The stepfather of Lance Armstrong says he drove his famous stepson “like an animal,” using corporal punishment and the disciplinary style of a taskmaster to shape his future personality, for better or worse.
Terry Armstrong made these statements during Part 1 of the new ESPN 30 for 30 film “LANCE,” which aired Sunday and delved into the upbringing of the disgraced cyclist in Texas before his rise to world fame as a seven-time winner of the Tour de France.
“Lance would not be the champion he is today without me, because I drove him,” Terry Armstrong said. “I drove him like an animal. That’s the only thing I feel bad about. Did I make him too much `win at all costs’?”
Lance Armstrong had a different take on it, saying his stepfather “just beat the (expletive) out of me.”
Such formative details in Part 1 sets the stage for Part 2, which airs next Sunday and focuses largely on the unraveling of his empire of dishonesty. The two-part film is helping ESPN fill the sports void during the COVID-19 pandemic after debuting at the Sundance Film Festival in January.
Here are a few takeaways from Part 1:
The film lets viewers draw their own conclusions about whether Armstrong’s troubled childhood influenced how he mistreated others as an adult. His mother gave birth to him when she was 17 and said she was in an “abusive relationship” with his biological father. After he left the picture, she married Terry Armstrong, who said he adopted Lance when he was about 3.
Lance said Terry was “kind of terrible” and would punish him for leaving his drawer open.
“Sure enough, I would leave a drawer open, and he would pull out his fraternity paddle and just beat the (expletive) out of me,” Lance said.
Terry Armstrong acknowledged he was tough on Lance about cleaning his room. He said Lance’s mother was “always there” and explained that his parenting style was influenced by his military school background. “It was bend over and take your licks,” he said of punishing Lance.
“I was a taskmaster, but I didn’t put my arms around him enough and tell him I loved him,” Terry said. “I was always there, always coaching him, always pushing him. But I didn’t show him the love that I should have.”
The opening scene
Lance Armstrong opens the first two-plus minutes of the film with a profanity-laced story about how a group of strangers confronted him near a bar, showed him their middle fingers and told him “(expletive) you!” over and over again. This was in more recent years and happened after Armstrong had been exposed as a bully and cheater who lied for years about using illicit drugs and blood transfusions to gain an edge on his bike.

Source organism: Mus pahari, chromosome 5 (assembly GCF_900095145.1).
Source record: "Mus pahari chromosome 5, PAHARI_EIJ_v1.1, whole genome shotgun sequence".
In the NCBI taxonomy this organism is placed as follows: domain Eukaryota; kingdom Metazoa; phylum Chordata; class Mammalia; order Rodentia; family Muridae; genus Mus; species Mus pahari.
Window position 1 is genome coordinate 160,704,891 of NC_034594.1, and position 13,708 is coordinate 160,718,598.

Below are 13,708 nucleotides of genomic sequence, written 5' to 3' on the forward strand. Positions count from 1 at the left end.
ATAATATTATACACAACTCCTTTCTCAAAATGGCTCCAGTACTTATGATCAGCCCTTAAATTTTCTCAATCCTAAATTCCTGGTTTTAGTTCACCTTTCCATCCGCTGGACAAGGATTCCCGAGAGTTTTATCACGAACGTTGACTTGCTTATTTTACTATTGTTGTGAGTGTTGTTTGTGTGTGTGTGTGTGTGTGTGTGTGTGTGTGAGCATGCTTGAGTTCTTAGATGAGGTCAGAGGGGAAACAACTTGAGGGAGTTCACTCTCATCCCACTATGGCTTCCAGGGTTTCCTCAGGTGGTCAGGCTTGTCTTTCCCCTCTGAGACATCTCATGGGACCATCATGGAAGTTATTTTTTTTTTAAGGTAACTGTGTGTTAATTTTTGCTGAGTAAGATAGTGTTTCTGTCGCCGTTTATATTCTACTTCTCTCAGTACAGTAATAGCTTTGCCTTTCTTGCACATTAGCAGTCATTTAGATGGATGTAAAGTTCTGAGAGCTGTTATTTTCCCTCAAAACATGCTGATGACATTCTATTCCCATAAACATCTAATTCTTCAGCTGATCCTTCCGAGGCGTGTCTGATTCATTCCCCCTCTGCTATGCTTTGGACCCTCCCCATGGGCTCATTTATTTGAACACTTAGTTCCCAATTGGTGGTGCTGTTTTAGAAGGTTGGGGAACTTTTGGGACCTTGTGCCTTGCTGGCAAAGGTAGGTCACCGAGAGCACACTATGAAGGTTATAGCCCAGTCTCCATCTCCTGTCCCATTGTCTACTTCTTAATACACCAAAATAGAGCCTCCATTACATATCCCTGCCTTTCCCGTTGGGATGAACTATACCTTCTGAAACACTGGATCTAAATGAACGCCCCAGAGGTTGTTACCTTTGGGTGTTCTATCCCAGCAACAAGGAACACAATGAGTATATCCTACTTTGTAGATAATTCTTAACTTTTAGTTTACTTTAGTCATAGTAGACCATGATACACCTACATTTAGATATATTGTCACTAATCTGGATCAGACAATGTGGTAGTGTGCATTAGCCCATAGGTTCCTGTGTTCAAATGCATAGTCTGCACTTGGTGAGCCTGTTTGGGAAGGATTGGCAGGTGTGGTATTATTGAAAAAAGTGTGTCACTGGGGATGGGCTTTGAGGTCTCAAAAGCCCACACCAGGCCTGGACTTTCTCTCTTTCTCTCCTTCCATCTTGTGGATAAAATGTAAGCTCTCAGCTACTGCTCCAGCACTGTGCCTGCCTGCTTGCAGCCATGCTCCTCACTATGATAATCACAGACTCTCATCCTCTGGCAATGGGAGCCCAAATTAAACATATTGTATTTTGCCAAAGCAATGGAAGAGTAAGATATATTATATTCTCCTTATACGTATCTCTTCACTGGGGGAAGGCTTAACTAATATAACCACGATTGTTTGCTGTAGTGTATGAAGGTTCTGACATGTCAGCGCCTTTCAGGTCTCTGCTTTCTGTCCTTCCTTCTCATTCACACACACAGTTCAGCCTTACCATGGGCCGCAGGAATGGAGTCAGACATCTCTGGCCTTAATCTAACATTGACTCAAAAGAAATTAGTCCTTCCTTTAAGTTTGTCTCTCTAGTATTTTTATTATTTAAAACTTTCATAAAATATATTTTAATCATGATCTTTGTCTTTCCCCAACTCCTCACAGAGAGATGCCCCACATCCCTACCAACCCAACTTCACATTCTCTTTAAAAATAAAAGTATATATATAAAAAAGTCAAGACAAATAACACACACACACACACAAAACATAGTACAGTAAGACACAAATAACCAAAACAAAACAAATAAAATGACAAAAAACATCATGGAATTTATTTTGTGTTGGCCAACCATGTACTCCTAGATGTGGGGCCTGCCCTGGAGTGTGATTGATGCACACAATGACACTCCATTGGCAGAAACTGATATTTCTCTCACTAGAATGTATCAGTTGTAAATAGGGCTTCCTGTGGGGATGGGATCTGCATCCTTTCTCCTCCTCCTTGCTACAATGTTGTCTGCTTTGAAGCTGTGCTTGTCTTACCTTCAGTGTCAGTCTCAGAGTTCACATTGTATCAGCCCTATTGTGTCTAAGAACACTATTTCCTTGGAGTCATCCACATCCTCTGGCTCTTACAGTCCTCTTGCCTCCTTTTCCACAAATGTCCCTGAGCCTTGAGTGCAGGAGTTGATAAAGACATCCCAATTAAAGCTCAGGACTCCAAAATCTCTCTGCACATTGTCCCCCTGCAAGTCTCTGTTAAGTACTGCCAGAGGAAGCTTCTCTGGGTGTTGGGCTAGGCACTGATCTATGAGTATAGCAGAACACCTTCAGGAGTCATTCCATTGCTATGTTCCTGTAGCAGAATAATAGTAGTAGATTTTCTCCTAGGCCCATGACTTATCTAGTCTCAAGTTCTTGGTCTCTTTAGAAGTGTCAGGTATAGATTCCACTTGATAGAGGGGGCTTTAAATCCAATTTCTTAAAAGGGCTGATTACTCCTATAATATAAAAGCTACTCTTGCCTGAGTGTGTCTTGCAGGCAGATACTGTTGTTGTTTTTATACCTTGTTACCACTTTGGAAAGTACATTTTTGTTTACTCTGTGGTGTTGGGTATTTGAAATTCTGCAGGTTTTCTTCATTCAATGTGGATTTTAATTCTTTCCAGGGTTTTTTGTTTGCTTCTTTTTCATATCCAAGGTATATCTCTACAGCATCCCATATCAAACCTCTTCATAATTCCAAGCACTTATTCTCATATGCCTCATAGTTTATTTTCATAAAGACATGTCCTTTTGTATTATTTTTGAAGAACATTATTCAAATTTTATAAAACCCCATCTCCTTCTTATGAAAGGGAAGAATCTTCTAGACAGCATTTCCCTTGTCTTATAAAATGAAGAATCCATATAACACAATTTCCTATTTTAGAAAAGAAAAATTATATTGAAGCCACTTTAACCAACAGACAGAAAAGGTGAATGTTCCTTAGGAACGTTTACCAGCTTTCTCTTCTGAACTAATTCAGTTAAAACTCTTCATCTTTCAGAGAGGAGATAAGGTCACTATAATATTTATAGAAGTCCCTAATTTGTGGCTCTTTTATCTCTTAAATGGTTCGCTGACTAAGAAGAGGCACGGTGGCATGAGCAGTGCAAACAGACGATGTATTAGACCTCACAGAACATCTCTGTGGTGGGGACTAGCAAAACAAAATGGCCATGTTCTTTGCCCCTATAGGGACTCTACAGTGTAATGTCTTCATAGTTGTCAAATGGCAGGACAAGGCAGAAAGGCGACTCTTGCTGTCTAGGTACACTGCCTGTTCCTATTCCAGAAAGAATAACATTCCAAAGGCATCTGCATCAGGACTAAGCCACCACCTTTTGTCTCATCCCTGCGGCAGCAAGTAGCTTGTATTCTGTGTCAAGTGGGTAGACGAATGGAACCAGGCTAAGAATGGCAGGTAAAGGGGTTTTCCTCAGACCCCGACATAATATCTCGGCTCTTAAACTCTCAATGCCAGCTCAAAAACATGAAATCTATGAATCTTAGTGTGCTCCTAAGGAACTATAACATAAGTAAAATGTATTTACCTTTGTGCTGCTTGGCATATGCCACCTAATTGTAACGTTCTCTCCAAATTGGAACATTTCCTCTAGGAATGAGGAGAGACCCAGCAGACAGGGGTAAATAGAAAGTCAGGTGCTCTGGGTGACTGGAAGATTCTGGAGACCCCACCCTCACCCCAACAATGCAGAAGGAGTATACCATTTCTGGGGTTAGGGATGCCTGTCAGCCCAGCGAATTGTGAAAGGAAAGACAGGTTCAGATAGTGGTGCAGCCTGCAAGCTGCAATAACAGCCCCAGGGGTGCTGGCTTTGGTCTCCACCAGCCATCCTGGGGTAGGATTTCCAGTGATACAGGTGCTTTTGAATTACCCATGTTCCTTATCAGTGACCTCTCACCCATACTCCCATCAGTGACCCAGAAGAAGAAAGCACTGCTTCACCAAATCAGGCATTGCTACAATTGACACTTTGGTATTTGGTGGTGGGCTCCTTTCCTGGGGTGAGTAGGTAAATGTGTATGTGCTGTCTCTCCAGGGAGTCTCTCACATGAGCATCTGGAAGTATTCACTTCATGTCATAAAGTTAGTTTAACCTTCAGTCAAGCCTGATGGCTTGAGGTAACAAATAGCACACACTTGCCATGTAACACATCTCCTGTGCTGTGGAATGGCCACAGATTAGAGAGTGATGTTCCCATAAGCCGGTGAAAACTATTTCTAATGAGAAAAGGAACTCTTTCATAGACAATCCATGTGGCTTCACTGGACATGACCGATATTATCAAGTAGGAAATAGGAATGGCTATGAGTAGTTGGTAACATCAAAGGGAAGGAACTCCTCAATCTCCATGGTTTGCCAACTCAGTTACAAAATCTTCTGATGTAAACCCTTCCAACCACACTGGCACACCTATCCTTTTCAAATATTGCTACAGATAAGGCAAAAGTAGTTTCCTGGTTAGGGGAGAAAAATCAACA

Instead of fighting back, Armstrong said he turned the other cheek. He said he gave the bar his credit card number to pay for their drinks on one condition: that the bar tell these instigators that he was paying for their drinks and that he “sends his love.”
Such a tale raises questions without more information: Did that really happen and where?
Armstrong has told this story before, but his history invites skepticism. He didn’t return a message seeking comment. Director Marina Zenovich told USA TODAY it took place in Denver.
“I actually went to the bar and filmed at the bar, and ended up not using it,” she said. “I filmed with the bartender who was working that night.”
Lance Gunderson is now Armstrong
How important is Armstrong’s last name to his brand? The name Armstrong evokes images of muscle and power – a strong arm. It also evokes an American hero, Neil Armstrong, the first man to walk on the moon.
But that’s not Lance’s birth name. His biological father was Eddie Gunderson, who died in 2012. Stepfather Terry Armstrong gave Lance his last name, though Lance said he considered changing it after his mother divorced him when Lance was about 15. He said it was too late by then.
“I was already establishing myself and my career and brand or whatever that means,” he said. “I like the name Lance Armstrong. I think that’s a good name. It’s better than Lance Gunderson. That’s kind of a weird name.”
Competing illegally at 15?
As a teenager, Armstrong said he used a forged birth certificate to circumvent minimum age requirements for entering triathlons. “You had to be 16, so we’d forge my birth certificate,” he said.
He described the process like this: “Forge the certificate, compete illegally and beat everybody.”
In retrospect, this seems entirely in character for Armstrong. At the same time, it was sort of like cheating in reverse. He was breaking rules, much like he did later in his life with illicit doping methods in the Tour de France. But he wasn’t exactly gaining an advantage from it. He was competing against older athletes.
“I understand the reason for the certain age requirements because there’s a lot of liabilities,” his mother Linda said in the film. “They were going to swim in a lake, and this and that, but it meant so much to him.”
Zenovich spoke with a wide range of sources for the film, including Armstrong’s family and friends. She documented his fight against cancer, when he lost his hair and underwent brain surgery. She also tracked down his old triathlon coach Rick Crawford, who said he saw bully issues in Armstrong’s character “from day one” as a teenager. He said he chaperoned Armstrong during a trip to Bermuda for a triathlon and rented him a scooter to get around.
In return, Crawford said Armstrong abused the scooter, didn’t return it when he should have and disregarded his concerns about it. In effect, Crawford said Armstrong seemed to be sending him the message that “I can beat you” and “there’s nothing more you can do for me.”
He said he told Armstrong’s mother that “he’s mouthy and disrespectful.”
He said she replied that she didn’t have any authority over him.
“That stung,” Crawford said. “That stung a lot.”
Follow reporter Brent Schrotenboer on Twitter @Schrotenboer. E-mail: firstname.lastname@example.org.